Similarly, any student that is to be involved in animal research must undergo training in animal handling and care. The Office of Research Compliance conducts periodic training sessions. Training has to be re-certified every year in order to continue animal experimentation. The student must also be included in an approved animal protocol prior to the beginning of activities that involve animal use. An email memo to the Office of Compliance is enough to comply with this requisite. The student must also be trained in specific animal handling techniques as described in the approved protocol. It is the responsibility of the Principal Investigator to oversee that the student complies with these requisites.

Typical availability of positions: Typically, about 2 to 7 graduate students are admitted into the ABBS Graduate Program each year, but the number can vary greatly according to the applicant pool and availability of total funding to support TA and RA appointments. The total number of available TA positions varies somewhat from year to year, but typically is about 9-11. The number of RA positions available varies with the amount of funding available to faculty and recently ranged between 15-20 positions (including both Master’s and PhD students). Due to the uncertainties in obtaining outside funding, it is not possible to predict with certainty the number of RA positions that will be available in any given future semester.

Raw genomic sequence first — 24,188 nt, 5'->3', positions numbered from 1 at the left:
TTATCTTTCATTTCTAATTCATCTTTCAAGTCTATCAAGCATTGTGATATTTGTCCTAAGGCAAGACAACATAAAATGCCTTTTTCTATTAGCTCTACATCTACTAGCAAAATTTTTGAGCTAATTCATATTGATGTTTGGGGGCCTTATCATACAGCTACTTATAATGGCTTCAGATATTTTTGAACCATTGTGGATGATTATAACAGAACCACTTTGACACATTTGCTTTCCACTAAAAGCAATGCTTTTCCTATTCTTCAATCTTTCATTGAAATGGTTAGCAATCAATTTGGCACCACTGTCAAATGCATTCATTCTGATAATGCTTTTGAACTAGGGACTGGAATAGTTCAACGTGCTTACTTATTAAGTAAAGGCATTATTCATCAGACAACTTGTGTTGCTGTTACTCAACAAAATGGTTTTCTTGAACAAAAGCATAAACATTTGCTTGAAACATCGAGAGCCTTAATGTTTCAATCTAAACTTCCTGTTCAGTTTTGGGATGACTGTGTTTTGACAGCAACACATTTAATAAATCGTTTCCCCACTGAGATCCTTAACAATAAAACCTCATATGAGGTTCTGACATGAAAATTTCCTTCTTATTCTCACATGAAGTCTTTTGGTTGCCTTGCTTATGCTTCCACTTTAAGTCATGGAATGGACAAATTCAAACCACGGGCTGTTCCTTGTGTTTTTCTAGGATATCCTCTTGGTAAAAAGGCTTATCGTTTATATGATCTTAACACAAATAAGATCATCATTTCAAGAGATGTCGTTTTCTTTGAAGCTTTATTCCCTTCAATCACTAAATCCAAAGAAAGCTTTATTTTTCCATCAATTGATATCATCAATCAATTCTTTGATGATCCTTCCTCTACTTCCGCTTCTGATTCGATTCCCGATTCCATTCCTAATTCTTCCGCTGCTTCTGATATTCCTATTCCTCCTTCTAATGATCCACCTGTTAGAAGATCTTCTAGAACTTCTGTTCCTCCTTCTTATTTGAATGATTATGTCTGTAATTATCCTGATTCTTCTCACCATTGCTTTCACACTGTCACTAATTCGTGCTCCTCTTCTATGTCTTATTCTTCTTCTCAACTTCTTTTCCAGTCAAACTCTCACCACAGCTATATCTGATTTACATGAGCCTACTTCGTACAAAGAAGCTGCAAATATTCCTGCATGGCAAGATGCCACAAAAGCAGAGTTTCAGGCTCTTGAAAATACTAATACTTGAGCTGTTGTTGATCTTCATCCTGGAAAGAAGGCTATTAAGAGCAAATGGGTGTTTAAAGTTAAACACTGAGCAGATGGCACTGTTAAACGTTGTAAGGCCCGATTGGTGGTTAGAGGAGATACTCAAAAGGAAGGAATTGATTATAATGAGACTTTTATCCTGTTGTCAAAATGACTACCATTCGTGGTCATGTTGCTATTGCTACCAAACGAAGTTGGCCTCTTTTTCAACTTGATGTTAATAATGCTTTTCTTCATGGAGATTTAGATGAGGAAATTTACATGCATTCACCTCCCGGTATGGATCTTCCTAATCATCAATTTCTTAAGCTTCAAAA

Mechanism for announcing availability of positions, and  notice of renewal: Faculty research mentors are asked to furnish a plan for the financial support of graduate students whom they are mentoring. A comprehensive support plan for all graduate students is then generated for the coming academic year, within the framework of the 5-year support guarantee made to students in good standing. This support plan is revised by multiple iterations of this request mechanism as the start of the new academic year approaches (based upon updates to availability of research funding for individual faculty), and is finalized several weeks in advance of the start of each semester. As funding becomes available at times that are not certain in advance, some fine-tuning of position availability is carried out as the Fall semester is ongoing, for the following Spring semester. Once a student has committed to a TA appointment by signing a contract, the student is expected to fulfill that commitment even if other support becomes available, unless released from the commitment by the Department Head.

The timing and availability of RA appointments is completely governed by availability of funds to individual principal investigators. In the vast majority of cases, RA appointments are made by principal investigators to students whom they are mentoring, and are only advertised beyond the research group of the Principal Investigator in cases where there are insufficient personnel. This policy is consistent with typical grant and contract conditions, and with a necessity for Principal Investigators to work with students who have appropriate professional and safety backgrounds.